Ireland’s Influence on Christmas Traditions

Christmas is a popular annual holiday that is celebrated in unique ways around the world. Religion in Ireland runs deep, and has influenced Christmas traditions that we still celebrate today. However, this holiday was not always present in Ireland, and its origins have a rich history.

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Before they were introduced to Christianity, Ireland was home to the Celts; a pagan civilisation that worshipped multiple gods and goddesses. Irish Celtic Culture revolved around nature and the four seasons, and held annual festivals to celebrate each: Imbolc (spring), Bealtaine (summer), the beginning of the harvest season (Lughnasadh), and the end (Samhain). Yearly solstices and equinoxes were also sacred days for the Celtic people.

When the Roman Catholic faith made its way to Ireland, many of these pagan holidays and festivities were adapted in order to keep up with the region’s changing faith. It has been theorized that December the 25th was chosen as the day to celebrate Christmas due to its proximity to the winter solstice. This same day was also a sacred feast day in pagan Rome, in which they honored Sol Invictus, the sun god.

Decorating doors with holly and ivy wreaths is a Christmas tradition that began in Ireland. In Celtic times, people would hang these wreaths outside their houses to welcome visitors and drive away evil spirits.


The Wexford Carol is one of the longest sung Christmas carols in the world, and is believed to have originated in Enniscorthy, County Wexford. This carol tells the nativity story, and dates back to the 12th century. 

Another ancient tradition that is still practiced today is the hanging of mistletoe. Celtic priests believed that mistletoe had healing powers and granted fertility. In the winter, they would perform a ceremony by cutting down mistletoe before sacrificing two white bulls. Obviously, this tradition has been cleaned up a bit since then, but you can see where a “kiss under the mistletoe” came from.

The tradition of lighting a yuletide candle was widespread in Ireland, even prior to the arrival of Christianity. This tradition was then adapted to the lighting of a candle on Christmas Eve, which was a symbol of welcoming to Mary and Joseph, Jesus’s parents.


Leprechauns are very well known mythical creatures that originated in Ireland. According to Irish legend, Santa Claus helped introduce leprechauns to the rest of the world. Irish Santa had invited them to work with the elves in the North Pole, aiding them in toy production. When the leprechauns became troublesome, Santa banished them, and they scattered.

Christmas Eve feasts have been around since the ancient times as well. An Irish Christmas Eve dinner includes but is not limited to: turkey, chicken, potatoes, mince pies, different kinds of vegetables, and stuffed goods. Selection boxes, or boxes full of chocolate for children, have since been added to the Christmas dinner tradition.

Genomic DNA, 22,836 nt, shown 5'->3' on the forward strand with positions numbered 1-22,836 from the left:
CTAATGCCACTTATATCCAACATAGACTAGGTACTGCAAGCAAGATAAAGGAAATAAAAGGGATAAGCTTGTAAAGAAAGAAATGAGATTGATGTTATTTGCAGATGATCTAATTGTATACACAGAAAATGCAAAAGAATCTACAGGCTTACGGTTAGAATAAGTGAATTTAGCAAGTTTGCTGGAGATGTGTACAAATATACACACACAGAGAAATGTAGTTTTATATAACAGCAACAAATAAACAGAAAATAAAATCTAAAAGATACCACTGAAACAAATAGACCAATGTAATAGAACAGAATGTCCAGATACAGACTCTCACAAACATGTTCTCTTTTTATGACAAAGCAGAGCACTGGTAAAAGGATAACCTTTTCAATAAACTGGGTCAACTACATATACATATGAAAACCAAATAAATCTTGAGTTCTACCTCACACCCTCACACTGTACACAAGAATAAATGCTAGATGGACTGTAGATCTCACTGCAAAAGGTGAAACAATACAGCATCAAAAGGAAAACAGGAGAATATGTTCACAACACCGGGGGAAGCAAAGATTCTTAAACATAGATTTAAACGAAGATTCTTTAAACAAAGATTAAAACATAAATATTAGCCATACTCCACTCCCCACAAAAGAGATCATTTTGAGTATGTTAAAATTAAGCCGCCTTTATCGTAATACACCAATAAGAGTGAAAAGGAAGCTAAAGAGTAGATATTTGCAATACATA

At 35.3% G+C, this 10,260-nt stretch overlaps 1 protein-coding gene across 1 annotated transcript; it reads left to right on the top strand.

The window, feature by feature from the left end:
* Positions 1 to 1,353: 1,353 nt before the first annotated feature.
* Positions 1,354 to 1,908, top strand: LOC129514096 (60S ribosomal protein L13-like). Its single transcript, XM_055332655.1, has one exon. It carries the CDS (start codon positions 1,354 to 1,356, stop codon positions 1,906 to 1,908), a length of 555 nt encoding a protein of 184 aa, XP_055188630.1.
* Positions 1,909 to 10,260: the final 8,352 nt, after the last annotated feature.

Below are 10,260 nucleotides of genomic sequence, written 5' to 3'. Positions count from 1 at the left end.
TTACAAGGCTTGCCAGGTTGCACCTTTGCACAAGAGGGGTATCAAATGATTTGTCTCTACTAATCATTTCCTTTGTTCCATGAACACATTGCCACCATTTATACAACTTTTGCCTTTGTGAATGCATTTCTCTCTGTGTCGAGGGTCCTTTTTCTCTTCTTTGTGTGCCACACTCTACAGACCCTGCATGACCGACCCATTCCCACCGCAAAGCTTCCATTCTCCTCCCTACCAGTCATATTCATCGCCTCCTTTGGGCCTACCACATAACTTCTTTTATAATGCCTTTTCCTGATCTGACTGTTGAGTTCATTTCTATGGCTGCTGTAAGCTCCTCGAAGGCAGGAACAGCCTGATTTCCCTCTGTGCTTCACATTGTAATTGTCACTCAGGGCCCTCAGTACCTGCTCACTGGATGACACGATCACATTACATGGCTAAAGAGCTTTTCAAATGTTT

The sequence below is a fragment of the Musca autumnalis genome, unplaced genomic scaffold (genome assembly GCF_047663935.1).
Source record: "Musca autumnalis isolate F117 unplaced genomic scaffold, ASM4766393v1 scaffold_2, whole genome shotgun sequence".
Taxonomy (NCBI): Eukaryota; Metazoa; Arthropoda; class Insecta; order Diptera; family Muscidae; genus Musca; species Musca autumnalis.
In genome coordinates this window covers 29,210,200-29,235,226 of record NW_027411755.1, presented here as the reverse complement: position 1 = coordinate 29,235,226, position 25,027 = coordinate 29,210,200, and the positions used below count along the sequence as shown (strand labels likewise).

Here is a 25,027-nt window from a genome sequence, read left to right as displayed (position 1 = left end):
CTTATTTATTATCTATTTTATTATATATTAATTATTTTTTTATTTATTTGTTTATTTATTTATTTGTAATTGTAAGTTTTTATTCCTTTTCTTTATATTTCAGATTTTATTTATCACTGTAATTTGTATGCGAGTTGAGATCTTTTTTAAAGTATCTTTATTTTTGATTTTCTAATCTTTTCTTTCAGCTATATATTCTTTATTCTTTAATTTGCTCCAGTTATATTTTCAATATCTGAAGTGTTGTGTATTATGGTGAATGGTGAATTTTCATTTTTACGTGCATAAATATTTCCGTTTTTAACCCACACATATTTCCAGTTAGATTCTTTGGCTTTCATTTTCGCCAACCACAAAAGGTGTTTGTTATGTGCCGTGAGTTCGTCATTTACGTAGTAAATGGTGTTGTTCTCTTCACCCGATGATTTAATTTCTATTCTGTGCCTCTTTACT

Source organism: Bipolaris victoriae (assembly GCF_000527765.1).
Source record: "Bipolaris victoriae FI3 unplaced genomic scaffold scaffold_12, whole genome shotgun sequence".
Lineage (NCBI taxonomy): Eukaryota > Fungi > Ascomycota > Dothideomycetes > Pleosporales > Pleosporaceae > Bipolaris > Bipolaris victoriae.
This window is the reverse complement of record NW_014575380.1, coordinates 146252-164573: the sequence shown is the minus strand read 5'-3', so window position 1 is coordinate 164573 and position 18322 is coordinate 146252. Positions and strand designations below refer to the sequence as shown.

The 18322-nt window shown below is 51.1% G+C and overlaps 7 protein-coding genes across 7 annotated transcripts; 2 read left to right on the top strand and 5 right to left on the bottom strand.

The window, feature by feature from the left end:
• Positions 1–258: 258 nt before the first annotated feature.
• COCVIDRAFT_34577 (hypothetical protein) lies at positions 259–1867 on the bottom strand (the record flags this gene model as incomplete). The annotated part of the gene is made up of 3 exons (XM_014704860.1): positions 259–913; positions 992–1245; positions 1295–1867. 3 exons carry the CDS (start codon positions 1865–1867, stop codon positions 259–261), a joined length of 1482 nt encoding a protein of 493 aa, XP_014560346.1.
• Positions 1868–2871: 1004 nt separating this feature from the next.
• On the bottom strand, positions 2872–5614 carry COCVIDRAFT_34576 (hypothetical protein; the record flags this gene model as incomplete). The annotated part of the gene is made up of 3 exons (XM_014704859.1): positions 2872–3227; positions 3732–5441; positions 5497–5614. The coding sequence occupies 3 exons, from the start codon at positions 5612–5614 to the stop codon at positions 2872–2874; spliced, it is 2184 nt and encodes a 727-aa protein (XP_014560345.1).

Christmas is a big deal in many of the countries it is celebrated in, and this is no different in Ireland. Christmas is one of the largest and longest celebrations that the Irish have. Irish people begin to celebrate Christmas early on December 8th, and the holiday festivities do not end until the start of the new year. While Ireland has its own Christmas quirks, many of its traditions are similar to those of other Western countries, such as: decorations, shopping, and Christmas trees.

In Ireland, the day after Christmas is known as St. Stephen’s Day. Very few cultures celebrate this holiday, and it is known to many of them as Boxing Day. St. Stephen’s Day began in the Middle Ages, when people began to collect boxes filled with items beneficial to the poor. These boxes would be set outside of popular places such as churches, where people could go to bring and collect items. As an American, this is a holiday I was unaware of, but it sounds like a great way to give back to those less fortunate after a day filled with receiving gifts from friends and family.

January 6th is officially the last day of Christmas in Ireland, and it goes out with even more festivities. Women’s Christmas, which began as the Feast of Epiphany, takes place on this day. Traditionally, it is a day of rest for women, and the men in the house are responsible for household chores. While this holiday does not necessarily apply to life today, some women in Ireland take this day to relax and gather with friends.

Christmas has a very rich and long running history in Ireland, and it is important for us to acknowledge its roots. While many of these traditions have been changed over the years, it is interesting to see their origins and how they have evolved into what they are today. While Christmas celebrations will be different this year, I encourage you to do what you can in order to make them as enjoyable and normal as possible.


Keara Long
Keara Long

College student from California currently studying Communications at California State University, Northridge. Enjoys reading, writing, and film.

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